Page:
Portland Metro Area Birding Hotspots

The Portland metropolitan region offers a rich array of birding opportunities in its many wildlife refuges and natural areas. With forests, wetlands, grasslands, buttes, and rivers, nature lovers can explore a great number of habitats both within the city limits, and within a forty five minute drive.

Birders can delight in seeing species like the Sandhill Crane, Bald Eagle, Pacific Wren, Northern Pygmy-Owl, Brown Creeper, Chestnut-backed Chickadee, and Acorn Woodpecker as they explore the beauty of the greater Portland metro area. See below for detailed information on 15 birding hotspots in the greater Portland metro area.

Bird Alliance of Oregon Wildlife Sanctuary

At 172 acres and just ten minutes from downtown Portland, the Bird Alliance of Oregon Wildlife Sanctuary is a wonderful place for birders, families, and nature enthusiasts to visit. Folks can explore four miles of trails through forest habitat, a pond, Balch Creek and Bones Creek, and even a stand of old growth trees. Tune your senses to the large variety of life all around you, from native plants to birds and other wildlife. The sanctuary is free and open from dawn until dusk every day.

We also have a Nature Store on site that sells optics, field guides, gifts and more, and a Wildlife Care Center where we treat more than 3,000 native wildlife each year.

Birds You Might See or Hear: Pacific Wren, Spotted Towhee, Chestnut-backed Chickadee, Northern-pygmy Owl, Varied Thrush, Golden-crowned Kinglet, Pileated Woodpecker, Steller’s Jay, Black-headed Grosbeak. View our full bird species list.

Location: 5151 NW Cornell Rd. Portland, OR 97210

Public Transit: There is no direct Service within 1.5 miles; but we can be accessed by the lower MacLeay trail, which begins 6 blocks west of the bus stop on Northwest Thurman ST. and Northwest 27th Ave. The stop is served by TriMet buses 15 and 77. After you walk to Upshur ST one block north and walk the six blocks west, the hiking trail takes you up hill along Balch Creek Canyon for about 45 minutes before reaching the Portland Wildlife Wildlife Sanctuary.

Accessibility: Most of Bird Alliance of Oregon’s indoor facilities are wheelchair accessible including our Interpretive Center, Nature Store, classroom space, and Wildlife Care Center. Trails are not wheelchair accessible and have steep elevation changes. See more details on accessibility here.

Oaks Bottom Wildlife Refuge

Oaks Bottom Wildlife Refuge

This 185-acre refuge protects Oaks Bottom, a floodplain wetland along the Eastern side of the Willamette in SE Portland that was once slated for landfill and industrial development. Marsh, wet woods and meadows, and open water make for excellent diversity both in the landscape and the bird life—the latter includes 157 annually recorded species. This is one of the most popular sites in Portland for viewing migrating and wintering waterfowl, as well as Ospreys, and Great Blue Herons from a massive rookery on nearby Ross Island. Wetland and woodland songbirds abound. Trails can be muddy where not paved.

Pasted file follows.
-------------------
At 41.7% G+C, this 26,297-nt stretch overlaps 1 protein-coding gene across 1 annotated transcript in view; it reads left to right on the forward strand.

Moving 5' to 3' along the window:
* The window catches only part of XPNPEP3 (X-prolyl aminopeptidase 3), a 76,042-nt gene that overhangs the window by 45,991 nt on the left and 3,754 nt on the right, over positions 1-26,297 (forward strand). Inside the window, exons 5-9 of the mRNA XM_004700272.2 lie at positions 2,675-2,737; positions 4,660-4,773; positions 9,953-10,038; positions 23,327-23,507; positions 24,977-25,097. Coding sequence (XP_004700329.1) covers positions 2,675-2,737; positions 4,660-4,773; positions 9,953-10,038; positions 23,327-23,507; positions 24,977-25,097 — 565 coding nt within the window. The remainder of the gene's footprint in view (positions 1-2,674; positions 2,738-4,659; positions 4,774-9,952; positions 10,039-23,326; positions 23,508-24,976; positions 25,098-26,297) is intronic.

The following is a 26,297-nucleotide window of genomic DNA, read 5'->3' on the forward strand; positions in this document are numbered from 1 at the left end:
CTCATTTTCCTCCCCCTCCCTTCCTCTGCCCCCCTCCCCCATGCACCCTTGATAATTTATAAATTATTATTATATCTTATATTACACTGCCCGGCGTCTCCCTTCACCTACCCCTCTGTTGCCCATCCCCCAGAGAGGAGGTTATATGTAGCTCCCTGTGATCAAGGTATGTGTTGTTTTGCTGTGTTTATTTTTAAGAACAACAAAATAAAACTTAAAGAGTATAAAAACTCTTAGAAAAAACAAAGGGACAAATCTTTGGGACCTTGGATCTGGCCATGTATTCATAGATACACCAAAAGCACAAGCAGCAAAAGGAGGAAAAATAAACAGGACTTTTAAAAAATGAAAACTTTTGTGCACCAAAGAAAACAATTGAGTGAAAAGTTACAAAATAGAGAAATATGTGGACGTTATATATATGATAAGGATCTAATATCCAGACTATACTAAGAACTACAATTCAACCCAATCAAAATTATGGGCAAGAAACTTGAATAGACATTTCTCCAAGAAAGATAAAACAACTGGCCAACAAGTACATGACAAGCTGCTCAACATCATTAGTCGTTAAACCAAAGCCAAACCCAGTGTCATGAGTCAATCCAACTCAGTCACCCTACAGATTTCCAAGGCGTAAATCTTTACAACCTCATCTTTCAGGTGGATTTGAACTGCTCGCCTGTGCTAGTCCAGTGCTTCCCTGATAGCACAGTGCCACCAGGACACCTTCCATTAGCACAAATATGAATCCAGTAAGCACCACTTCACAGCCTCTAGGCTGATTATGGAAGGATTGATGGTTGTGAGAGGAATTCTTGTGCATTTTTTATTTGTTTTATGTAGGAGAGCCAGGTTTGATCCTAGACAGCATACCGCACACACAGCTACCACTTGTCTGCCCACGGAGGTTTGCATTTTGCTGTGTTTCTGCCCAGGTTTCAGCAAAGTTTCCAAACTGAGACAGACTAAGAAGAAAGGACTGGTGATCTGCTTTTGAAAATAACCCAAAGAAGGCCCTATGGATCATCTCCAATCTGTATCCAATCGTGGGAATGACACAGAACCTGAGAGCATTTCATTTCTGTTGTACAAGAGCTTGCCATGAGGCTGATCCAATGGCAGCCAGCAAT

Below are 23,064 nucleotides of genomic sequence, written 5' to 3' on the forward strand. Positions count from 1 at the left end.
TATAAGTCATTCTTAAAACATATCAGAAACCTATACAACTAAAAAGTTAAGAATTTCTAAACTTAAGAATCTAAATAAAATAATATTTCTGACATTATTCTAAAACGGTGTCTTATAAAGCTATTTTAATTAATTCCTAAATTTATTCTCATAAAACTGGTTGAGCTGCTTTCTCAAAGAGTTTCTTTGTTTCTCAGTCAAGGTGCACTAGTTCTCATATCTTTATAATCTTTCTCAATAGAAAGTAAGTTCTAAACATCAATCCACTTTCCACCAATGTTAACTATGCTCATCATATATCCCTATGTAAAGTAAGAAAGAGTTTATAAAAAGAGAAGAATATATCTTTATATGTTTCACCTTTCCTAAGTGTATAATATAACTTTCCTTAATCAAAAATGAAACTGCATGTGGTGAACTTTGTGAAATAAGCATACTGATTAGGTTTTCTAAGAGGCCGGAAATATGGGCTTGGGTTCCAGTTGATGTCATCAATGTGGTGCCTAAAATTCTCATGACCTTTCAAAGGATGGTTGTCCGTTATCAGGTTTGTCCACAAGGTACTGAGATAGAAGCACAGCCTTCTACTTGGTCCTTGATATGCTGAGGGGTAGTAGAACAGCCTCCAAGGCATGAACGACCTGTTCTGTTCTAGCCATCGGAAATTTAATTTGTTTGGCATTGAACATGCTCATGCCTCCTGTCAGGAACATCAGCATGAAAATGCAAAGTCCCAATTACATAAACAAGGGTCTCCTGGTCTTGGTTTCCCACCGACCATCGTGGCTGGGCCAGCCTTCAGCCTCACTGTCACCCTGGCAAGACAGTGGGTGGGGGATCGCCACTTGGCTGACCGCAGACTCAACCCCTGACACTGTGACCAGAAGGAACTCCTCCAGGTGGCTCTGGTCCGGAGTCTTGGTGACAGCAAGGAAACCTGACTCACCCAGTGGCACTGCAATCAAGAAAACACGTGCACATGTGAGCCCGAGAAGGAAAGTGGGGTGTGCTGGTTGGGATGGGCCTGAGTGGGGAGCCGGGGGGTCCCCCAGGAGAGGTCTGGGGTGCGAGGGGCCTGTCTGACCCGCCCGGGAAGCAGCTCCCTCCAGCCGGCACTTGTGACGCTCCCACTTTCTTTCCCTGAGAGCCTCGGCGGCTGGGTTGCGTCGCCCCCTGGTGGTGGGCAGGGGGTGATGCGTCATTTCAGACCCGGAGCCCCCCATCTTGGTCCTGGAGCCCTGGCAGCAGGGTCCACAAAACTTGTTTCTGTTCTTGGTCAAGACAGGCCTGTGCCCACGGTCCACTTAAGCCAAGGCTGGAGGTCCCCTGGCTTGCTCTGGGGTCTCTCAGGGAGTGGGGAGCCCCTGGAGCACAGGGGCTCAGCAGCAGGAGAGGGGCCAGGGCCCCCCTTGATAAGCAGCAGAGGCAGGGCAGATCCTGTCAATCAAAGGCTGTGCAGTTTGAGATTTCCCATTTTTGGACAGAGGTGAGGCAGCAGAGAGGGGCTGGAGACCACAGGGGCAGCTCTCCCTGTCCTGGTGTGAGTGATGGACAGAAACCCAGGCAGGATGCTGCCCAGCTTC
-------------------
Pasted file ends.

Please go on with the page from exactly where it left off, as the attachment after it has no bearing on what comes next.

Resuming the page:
Birds You Might See or Hear: Northern Pintail, Great Blue Heron, American Coot, Osprey, Red-winged Blackbird, Wood Duck, Brown Creeper.

Location: SE Sellwood Blvd & SE 7th Avenue, Portland, OR 97202

Public Transit: The entrance area is ⅓ of a mile from a stop on TriMet’s bus 70 to Milwaukee on Southeast 13th Ave and Selwood, ¾ of a mile from a stop on the 19 bus going to Downtown Portland at Southeast Bybee and Milwaukee, ¾ of a mile from the Northbound 70 stop at Southeast 17th Ave and Rex, ¾ of a mile from a stop on the 19 bus from downtown at Southeast Bybee and Southeast 17th Ave.     

Trail Accessibility: There are extensive paved and wheelchair accessible trails, as well as dirt paths.

Lazuli Bunting by Adam Stunkel

Powell Butte Nature Park

This park sits upon another one of Southeast Portland’s four extinct Volcanic Cinder cones (Buttes), meaning there is a short but steep climb to a summit several hundred feet above otherwise gently sloping terrain. The 614-foot summit affords fantastic views over a 610 acre wooded landscape and sites beyond, as well as chances to spot Bald Eagles and Red-tailed Hawks. This park includes 9-miles of paved and unpaved trails, allowing visitors pedestrian, biking and horseback access to red cedar dominated forest, hawthorn shrubland, meadows, and riparian habitat along Johnson Creek (one of the Willamette River’s major tributaries). Meadowlands here hosts Killdeer, Barn owls, American Kestrels and Western Bluebirds, while locally rare Lazuli Buntings are known from the shrubbier habitat. The park is also conveniently located adjacent to some of the city’s major arteries, including Powell Blvd and Holgate Blvd, plus the 22 mile Springwater Corridor biking and pedestrian trail.

Birds You Might See or Hear: Red-tailed and Sharp-shinned Hawk, Bald Eagle, American Kestrel, Bufflehead, American Widgeon, Anna’s Hummingbird, Mourning Dove, Western Bluebird, Lazuli Bunting, Band-tailed Pigeon.

Location: 16160 SE Powell Blvd, Portland, OR 97236

Public Transit: There are no Light rail or bus stops within a mile of the park’s main entrance. There is a stop for the 10 Bus on Harold Street and Southeast 136 Ave. about 1.3 miles away from the main entrance, and about .5 miles from the Ellis Street access path into the property. This path leads to the Cedar Grove Trail after about 330 feet, which in turn connects with several other trails, beginning with the Douglas Fir trail after about 350 feet.

Accessibility: There are both paved roads and well-kept gravel and compacted dirt paths here for bikers, hikers, horseback riders, and wheelchair users, though the terrain is often steep.

Mt. Tabor, Photo by LostinIN/Flickr

Mt. Tabor Park

Mt. Tabor is a mixed use park of 190-acres readily accessed via bus in a well populated area of SE Portland. While the park features summer concerts and playgrounds, it is also well-known to birders for the mature Douglas fir/big-leaf maple forest on and about its steep slopes. This extinct or dormant volcanic vent and cinder cone rises prominently for several hundred feet above the surrounding neighborhood and Willamette valley to about 630 FT above sea-level. Swifts, red-tailed hawks, and additional raptors may be seen above the trees as one takes in the views from the top, but what draws in birders are the small long-distance ‘neotropical’ migrants, like warblers and flycatchers, seen so frequently in April and May while hiking the many paved and unpaved trails. Some waterfowl are commonly seen on or along the decommissioned reservoirs. Overall, nearly 40 species have been confirmed to nest in the park, and about 100 more have been spotted.